"We conclude," Thomas wrote, "that the allegations made by the plaintiffs do not provide sufficient evidence that these defendants aided and abetted ISIS in conducting the relevant attacks."
He stressed that the plaintiffs "have not alleged that the defendants knowingly provided significant assistance in the disputed attacks," nor did they provide "widespread and systematic support" to ISIS, which they blame for "every single ISIS attack." made.
The Twitter v. Taamneh case focused on whether social media companies can be sued under US anti-terrorism laws for hosting terrorist content that is only remotely related to a specific terrorist attack.
Plaintiffs in the case, the family of Nawras Alassaf, who was killed in an ISIS attack in Istanbul in 2017, allege that social media companies, including Twitter, allowed some ISIS content to continue, violating federal anti-terrorism laws breached to knowingly assist ISIS in its activities platforms. , despite the policy's intent to restrict such content.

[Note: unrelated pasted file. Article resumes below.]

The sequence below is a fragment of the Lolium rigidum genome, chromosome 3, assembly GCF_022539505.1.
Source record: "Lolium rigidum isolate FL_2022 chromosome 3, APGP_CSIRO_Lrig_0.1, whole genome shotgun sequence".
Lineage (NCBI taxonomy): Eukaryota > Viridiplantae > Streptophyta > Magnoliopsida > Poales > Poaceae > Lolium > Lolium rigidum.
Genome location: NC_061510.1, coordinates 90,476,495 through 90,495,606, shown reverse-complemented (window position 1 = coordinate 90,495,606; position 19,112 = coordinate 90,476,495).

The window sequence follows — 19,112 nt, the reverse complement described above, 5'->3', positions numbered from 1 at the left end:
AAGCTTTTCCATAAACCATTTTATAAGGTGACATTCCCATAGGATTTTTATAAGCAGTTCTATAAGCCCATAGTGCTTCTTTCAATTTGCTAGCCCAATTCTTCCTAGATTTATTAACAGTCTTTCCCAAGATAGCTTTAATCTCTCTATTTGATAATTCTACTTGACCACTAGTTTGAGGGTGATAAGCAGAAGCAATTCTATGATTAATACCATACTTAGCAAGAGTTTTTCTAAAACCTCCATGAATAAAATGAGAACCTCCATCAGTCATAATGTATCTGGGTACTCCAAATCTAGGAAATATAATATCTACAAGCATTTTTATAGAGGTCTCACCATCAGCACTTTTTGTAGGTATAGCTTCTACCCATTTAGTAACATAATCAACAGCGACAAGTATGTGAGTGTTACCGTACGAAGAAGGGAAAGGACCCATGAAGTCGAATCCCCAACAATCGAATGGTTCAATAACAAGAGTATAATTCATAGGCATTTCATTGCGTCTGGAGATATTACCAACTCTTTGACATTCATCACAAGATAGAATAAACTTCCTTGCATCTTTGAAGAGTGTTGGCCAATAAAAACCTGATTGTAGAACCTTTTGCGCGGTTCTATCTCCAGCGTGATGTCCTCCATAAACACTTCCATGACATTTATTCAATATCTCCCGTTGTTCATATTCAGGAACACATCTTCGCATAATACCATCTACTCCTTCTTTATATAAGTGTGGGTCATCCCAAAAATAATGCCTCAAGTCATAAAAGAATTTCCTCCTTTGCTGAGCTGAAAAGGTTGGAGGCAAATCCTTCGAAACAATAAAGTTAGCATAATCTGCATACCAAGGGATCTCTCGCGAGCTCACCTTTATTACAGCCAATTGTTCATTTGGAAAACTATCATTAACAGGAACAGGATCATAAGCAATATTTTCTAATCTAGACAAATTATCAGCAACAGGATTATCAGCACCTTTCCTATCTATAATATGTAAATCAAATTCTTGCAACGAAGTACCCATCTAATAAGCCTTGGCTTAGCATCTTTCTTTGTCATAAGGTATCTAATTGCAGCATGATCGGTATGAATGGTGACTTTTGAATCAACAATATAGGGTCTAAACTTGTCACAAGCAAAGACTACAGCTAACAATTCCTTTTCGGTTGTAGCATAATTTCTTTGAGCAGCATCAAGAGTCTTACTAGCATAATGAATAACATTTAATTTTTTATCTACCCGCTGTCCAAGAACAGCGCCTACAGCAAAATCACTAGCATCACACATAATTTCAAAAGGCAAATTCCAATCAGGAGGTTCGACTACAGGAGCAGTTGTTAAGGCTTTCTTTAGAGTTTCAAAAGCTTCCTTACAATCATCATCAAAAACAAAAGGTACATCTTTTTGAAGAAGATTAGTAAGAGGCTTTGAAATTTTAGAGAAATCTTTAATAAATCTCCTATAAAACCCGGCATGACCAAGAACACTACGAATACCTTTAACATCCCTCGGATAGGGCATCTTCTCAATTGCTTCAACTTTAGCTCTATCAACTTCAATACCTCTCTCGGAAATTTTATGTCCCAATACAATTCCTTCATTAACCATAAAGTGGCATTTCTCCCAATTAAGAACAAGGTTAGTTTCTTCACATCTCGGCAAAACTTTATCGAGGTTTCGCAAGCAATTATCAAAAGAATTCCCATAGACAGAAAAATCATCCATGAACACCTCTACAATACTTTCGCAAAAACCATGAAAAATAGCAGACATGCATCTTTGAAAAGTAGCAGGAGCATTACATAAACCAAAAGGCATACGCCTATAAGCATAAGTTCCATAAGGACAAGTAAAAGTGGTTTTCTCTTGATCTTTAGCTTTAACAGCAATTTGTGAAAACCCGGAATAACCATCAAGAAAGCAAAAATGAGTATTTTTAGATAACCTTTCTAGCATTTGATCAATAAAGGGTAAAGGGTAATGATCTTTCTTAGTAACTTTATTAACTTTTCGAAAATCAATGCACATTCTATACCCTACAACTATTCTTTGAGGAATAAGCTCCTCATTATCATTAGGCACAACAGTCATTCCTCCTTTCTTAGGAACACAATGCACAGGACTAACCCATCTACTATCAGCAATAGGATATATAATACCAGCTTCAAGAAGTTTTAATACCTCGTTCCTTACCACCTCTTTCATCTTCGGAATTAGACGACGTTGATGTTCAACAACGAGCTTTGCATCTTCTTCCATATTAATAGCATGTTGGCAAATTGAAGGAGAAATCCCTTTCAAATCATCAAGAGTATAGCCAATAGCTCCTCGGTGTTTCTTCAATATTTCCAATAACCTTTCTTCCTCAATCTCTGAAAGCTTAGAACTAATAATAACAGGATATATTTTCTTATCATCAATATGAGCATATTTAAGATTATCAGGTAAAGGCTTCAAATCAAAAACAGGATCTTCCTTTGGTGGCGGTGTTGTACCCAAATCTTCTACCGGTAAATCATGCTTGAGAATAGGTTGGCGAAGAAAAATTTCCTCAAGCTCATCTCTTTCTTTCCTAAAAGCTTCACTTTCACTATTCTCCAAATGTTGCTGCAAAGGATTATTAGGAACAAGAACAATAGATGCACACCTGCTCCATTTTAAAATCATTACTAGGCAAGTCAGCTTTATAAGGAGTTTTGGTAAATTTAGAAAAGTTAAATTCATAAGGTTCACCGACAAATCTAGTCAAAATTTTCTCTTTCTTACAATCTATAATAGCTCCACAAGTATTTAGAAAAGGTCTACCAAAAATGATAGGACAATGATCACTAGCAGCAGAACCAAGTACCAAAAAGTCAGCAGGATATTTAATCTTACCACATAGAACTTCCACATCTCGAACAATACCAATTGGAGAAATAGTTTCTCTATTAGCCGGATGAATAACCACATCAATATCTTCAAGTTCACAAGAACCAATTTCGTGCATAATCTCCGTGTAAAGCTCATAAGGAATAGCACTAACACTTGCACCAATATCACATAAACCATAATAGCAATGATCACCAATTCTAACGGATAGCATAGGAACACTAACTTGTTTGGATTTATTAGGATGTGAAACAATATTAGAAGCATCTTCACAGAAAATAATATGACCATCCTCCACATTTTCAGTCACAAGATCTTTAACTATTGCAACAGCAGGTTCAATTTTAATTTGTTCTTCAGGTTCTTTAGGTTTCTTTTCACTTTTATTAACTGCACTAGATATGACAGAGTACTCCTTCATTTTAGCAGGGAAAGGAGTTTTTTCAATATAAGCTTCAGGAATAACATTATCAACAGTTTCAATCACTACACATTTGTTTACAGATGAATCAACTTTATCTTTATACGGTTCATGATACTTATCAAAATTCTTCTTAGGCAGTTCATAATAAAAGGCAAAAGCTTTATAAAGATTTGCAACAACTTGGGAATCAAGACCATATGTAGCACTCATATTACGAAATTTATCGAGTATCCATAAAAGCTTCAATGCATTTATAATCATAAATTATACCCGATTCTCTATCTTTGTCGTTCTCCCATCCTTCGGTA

"The myriad of companies, academics, content creators and civil society organizations that have joined us in this cause will be pleased with this outcome," said Halimah DeLaine Prado, Google's general counsel, in a statement. Rest assured.” “We will continue our efforts to protect freedom of expression online, fight harmful content and support the businesses and creators who benefit from the internet.”